Livestock prices stabilizing after recent years’ rollercoaster


AMES, Iowa — The market for livestock has been a bit of a rollercoaster over the last few years.

Strong prices during 2014 and early 2015 have given way to lower prices that are more in line with what producers saw from 2010-13.

“Producers certainly have reinvested some of the profits of the last several years into their operations,” said Lee Schulz, livestock economist with Iowa State University Extension and Outreach.

Bad years

“The major downturn in prices has likely changed the payback period, but if these investments improved productivity and efficiency, thereby lowering costs, they will pay dividends. This is part of the reason that even in the ‘bad years’ some producers are making money,” he said.

Even with the lower commodity prices there are opportunities available such as potential hedge profits on fall feeder cattle and summer hog marketing, Schulz explained.

More stability

While a major rebound in prices is not likely, the economic forecast does offer a bit more stability.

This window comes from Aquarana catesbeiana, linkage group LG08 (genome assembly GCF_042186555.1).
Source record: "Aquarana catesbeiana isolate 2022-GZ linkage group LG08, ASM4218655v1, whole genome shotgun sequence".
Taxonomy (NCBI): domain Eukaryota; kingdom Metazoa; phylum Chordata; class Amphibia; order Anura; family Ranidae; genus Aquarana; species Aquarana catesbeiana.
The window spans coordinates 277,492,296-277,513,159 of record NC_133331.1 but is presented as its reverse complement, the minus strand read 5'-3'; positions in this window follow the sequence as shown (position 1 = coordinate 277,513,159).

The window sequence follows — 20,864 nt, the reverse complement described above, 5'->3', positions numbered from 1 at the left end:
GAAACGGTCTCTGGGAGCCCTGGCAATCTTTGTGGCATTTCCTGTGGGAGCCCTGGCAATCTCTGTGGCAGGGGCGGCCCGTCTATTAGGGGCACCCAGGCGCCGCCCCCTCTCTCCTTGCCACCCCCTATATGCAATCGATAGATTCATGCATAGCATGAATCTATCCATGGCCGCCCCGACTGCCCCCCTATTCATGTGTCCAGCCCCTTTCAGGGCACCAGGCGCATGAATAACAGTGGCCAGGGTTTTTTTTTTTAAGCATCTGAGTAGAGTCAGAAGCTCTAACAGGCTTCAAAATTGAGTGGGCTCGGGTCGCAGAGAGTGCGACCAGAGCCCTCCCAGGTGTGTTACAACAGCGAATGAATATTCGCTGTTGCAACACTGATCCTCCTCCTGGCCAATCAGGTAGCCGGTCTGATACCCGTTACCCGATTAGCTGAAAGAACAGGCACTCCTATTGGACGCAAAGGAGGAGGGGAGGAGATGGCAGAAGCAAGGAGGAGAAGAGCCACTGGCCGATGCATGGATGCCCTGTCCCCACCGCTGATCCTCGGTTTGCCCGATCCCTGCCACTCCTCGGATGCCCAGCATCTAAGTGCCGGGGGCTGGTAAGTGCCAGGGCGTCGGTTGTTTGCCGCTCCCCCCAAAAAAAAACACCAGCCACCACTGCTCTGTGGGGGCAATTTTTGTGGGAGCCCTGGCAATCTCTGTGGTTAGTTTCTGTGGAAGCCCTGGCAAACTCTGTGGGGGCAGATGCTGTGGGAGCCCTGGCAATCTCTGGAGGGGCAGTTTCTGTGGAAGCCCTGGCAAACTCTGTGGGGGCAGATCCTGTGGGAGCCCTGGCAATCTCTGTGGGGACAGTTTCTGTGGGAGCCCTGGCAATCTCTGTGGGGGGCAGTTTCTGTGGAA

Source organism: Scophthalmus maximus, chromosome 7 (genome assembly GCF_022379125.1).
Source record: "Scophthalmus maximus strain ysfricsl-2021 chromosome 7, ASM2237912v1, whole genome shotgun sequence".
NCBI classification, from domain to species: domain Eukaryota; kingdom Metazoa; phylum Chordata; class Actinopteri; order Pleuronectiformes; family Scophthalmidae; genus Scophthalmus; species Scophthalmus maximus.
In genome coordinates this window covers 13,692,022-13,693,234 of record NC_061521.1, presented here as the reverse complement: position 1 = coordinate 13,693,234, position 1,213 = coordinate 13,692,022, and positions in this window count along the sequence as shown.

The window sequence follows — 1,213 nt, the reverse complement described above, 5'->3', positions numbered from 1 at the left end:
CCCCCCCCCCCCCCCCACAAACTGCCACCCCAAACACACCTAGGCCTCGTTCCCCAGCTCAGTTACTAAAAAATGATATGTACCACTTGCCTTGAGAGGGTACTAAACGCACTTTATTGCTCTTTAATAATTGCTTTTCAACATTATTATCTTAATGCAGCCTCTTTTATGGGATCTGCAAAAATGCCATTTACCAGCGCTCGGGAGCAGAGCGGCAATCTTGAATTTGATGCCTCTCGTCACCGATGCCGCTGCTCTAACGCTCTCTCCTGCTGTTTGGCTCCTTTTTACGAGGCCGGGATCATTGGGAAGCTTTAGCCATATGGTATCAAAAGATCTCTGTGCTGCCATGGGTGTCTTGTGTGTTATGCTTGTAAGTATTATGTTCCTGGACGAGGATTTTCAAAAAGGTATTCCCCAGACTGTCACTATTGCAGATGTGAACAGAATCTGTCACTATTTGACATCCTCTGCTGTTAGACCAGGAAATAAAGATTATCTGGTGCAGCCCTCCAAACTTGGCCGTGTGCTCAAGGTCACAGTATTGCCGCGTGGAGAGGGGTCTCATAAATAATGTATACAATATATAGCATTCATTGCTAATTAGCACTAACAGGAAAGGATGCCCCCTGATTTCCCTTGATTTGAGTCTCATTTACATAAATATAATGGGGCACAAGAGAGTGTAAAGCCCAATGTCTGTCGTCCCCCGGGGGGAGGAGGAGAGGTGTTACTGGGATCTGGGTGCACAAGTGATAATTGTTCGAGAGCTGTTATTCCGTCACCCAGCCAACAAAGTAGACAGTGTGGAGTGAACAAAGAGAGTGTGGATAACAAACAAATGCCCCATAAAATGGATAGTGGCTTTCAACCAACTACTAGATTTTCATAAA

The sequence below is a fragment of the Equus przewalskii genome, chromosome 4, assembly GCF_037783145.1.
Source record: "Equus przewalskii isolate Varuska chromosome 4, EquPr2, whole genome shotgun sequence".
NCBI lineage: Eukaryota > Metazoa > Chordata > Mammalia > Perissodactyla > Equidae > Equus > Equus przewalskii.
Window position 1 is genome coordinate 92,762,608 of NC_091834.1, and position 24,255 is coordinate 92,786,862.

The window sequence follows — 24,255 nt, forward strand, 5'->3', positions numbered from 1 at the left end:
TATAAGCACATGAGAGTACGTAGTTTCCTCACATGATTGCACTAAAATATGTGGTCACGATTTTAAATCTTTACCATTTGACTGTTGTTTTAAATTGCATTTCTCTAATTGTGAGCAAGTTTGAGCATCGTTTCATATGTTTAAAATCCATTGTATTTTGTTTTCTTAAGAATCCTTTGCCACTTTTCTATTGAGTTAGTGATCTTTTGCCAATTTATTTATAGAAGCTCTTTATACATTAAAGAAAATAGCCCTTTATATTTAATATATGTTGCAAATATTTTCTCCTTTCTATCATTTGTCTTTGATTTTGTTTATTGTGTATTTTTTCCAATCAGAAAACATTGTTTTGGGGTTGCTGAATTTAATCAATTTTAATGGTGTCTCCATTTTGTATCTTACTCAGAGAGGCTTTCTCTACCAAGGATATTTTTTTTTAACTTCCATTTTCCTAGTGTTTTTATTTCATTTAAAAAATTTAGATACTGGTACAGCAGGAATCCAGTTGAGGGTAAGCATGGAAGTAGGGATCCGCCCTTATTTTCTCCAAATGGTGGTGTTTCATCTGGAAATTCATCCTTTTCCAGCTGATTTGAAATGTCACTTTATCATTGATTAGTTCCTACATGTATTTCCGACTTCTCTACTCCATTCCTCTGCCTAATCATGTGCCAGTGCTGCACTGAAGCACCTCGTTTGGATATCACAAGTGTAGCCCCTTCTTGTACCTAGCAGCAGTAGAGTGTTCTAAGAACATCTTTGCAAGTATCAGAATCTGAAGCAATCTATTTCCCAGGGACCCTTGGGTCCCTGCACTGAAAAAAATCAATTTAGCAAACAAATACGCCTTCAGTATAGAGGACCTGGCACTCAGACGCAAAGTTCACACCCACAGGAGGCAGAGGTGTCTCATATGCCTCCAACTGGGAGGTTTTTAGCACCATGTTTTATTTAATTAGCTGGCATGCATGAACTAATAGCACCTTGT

“The periods of big adjustments in prices are likely behind us,” Schulz said. “If this is the case, decision making should be better informed as confidence in making projections improved and the ability to decipher opportunity and risk has been enhanced.”

An obvious sign is markets returning to a more typical behavior allowing producers and analysts to better understand and anticipate market movements, he said.

Small margins

In these times of small margins, knowing and understanding all the aspects of a farm business is critical to having success.

“This is the time to be looking very critically for any opportunity to find profitable margins; having a marketing strategy and price risk management plan in place is key,” Schulz said.


Understanding costs and break-even prices is absolutely critical.

“Go back to your records and budgets from previous years to understand what your costs are,” Schulz said.

Establish price risk management objectives by starting with the cost of production and the amount of risk the operation can withstand, said Schulz.

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